Why the business must take responsibility for data

In the short time since my last post, there has been a spate of articles advocating for a chief data officer (CDO).

All of them glorify the role of a “data czar”, but they seem to ignore the challenges that data governance and data management professionals are already wrestling with.

For one thing, they ignore the uphill struggle that these professionals face in getting their peers in the business to take responsibility for their data.

In my view, the essence of the challenge is this: how do we get business leaders to accept the fact that information is an asset?

Asset management is a well-understood discipline in the vast majority of enterprises today so this should not intrinsically be an obstacle.

But when you look at how those same organisations treat their information resources, there is clearly a fundamental lack of appreciation and respect at virtually every level.

If information were truly managed as an asset, we would not see such poor quality data. We would not see use employees using multiple versions or the truth for decision-making, and we would not see major privacy breaches on such a frequent basis.

It is clear to me that business leaders are not taking the notion that information is a corporate asset seriously at all.

Relegating responsibility for information to the IT department does a disservice to the entire organisation. IT has neither the resources nor the political clout to do anything more than “facilitate” information management policies handed down from above.

Back to basics

In essence, information management consists of two basic categories: managing data and mitigating risk. In most organisations, there are legion IT workers focusing on the data, while a more select group manages the risk.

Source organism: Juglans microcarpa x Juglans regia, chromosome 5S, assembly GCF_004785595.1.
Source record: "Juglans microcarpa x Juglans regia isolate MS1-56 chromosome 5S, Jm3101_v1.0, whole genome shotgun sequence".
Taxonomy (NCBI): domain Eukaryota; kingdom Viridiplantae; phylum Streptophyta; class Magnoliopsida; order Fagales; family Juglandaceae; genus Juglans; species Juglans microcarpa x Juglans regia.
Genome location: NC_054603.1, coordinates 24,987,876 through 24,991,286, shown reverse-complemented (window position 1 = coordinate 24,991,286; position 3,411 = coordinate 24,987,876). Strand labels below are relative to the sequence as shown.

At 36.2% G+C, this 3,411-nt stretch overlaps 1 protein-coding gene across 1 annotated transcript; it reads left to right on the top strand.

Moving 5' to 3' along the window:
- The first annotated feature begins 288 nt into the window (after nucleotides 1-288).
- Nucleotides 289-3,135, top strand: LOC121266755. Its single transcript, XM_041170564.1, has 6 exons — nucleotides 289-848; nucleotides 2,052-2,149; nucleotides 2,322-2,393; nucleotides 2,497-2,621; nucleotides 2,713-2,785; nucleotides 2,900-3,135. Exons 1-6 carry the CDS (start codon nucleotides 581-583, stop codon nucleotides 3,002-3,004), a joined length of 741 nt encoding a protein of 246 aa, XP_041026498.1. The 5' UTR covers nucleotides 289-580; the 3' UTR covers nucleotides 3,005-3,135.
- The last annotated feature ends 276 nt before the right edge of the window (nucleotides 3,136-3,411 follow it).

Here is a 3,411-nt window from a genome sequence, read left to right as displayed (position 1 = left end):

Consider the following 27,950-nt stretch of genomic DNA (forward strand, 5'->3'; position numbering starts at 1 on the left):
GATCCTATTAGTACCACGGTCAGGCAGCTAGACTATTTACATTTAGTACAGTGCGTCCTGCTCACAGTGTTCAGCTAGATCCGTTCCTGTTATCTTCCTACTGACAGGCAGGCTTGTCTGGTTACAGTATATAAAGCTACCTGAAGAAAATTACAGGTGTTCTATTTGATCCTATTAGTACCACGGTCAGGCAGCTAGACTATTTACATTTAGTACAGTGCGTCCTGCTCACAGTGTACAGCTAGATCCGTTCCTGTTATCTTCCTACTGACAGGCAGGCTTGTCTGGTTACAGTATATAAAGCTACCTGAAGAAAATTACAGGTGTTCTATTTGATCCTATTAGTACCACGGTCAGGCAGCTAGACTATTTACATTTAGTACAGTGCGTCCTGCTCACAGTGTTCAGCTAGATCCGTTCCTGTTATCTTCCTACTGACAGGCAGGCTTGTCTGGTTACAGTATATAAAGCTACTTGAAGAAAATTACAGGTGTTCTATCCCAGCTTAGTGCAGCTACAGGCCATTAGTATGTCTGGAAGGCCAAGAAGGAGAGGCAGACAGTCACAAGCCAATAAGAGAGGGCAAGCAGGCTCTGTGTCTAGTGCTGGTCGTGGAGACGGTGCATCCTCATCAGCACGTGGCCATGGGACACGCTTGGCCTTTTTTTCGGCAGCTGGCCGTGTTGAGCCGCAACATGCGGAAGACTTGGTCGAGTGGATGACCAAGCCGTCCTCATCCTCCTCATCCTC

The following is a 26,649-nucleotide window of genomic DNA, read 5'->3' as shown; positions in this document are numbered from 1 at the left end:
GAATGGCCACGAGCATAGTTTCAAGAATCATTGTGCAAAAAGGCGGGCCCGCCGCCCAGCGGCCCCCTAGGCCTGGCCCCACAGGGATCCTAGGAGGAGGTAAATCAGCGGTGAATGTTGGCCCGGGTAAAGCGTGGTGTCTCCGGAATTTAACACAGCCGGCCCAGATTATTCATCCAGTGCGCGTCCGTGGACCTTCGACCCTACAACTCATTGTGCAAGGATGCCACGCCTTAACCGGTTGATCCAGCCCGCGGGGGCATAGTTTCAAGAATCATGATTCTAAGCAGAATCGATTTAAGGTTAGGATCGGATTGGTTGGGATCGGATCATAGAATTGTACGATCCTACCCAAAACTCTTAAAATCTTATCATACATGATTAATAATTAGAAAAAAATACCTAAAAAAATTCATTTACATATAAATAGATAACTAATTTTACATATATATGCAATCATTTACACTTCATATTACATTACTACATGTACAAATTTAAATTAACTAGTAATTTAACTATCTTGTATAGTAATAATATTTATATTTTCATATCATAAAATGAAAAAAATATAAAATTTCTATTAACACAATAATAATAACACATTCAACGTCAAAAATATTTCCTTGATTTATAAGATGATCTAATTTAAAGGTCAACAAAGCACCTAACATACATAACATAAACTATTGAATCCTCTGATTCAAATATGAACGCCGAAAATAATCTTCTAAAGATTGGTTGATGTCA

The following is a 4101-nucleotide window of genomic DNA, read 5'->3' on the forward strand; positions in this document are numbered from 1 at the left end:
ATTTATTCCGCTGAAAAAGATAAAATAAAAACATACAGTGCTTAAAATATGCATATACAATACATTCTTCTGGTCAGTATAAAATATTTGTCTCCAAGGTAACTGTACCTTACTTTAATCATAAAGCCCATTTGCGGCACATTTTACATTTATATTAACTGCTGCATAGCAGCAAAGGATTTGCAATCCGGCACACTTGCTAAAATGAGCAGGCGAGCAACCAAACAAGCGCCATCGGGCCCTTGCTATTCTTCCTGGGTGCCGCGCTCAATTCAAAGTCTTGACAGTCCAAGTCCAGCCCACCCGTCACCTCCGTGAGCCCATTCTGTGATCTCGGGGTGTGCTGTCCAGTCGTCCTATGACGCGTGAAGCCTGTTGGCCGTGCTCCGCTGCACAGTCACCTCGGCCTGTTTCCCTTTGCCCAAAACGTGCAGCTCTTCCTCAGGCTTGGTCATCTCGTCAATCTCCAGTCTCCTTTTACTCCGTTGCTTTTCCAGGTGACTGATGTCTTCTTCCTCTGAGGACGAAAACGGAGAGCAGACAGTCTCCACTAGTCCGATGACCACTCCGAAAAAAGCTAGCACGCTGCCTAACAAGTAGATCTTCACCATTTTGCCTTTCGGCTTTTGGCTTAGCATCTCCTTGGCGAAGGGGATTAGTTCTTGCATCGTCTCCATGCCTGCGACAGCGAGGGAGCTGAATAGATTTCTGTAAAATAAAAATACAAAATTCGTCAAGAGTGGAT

Managing the risk associated with data, also known as “data governance” is a relatively recent phenomenon, and has a spotty track record to date.

Proponents of a CDO role argue that the new role would take responsibility for both the functions, and acts as a liaison to the business units on data-related matters.

But in my view, appointing a CDO does little, if anything, to change the organisation’s view of information as an asset.

If anything, it will obscure the business leaders have a natural responsibility for managing one of their most critical and leveragable assets; their information.

Given the current state of the industry, it appears that they would rather have IT identify a “new neck to choke” when things go awry with information resources, if there is a bad regulatory report created or, even worse, when a privacy breach occurs.

This cannot go unchallenged. We cannot continue to create new information-related roles to abstract responsibility for information stewardship from its natural owners – the business.

In my next installment I will focus on creating a business-led culture of information and analysis within any enterprise.

Richard Lee is the managing partner of IMECS, LLC, an executive consulting firm that works with senior executive teams in the domains of business transformation, governance, risk and compliance, advanced analytics and business Informatics. Prior to this role, Richard was the data governance officer at the Insurance Corporation of British Columbia (ICBC) and director of its enterprise information transformation programme.

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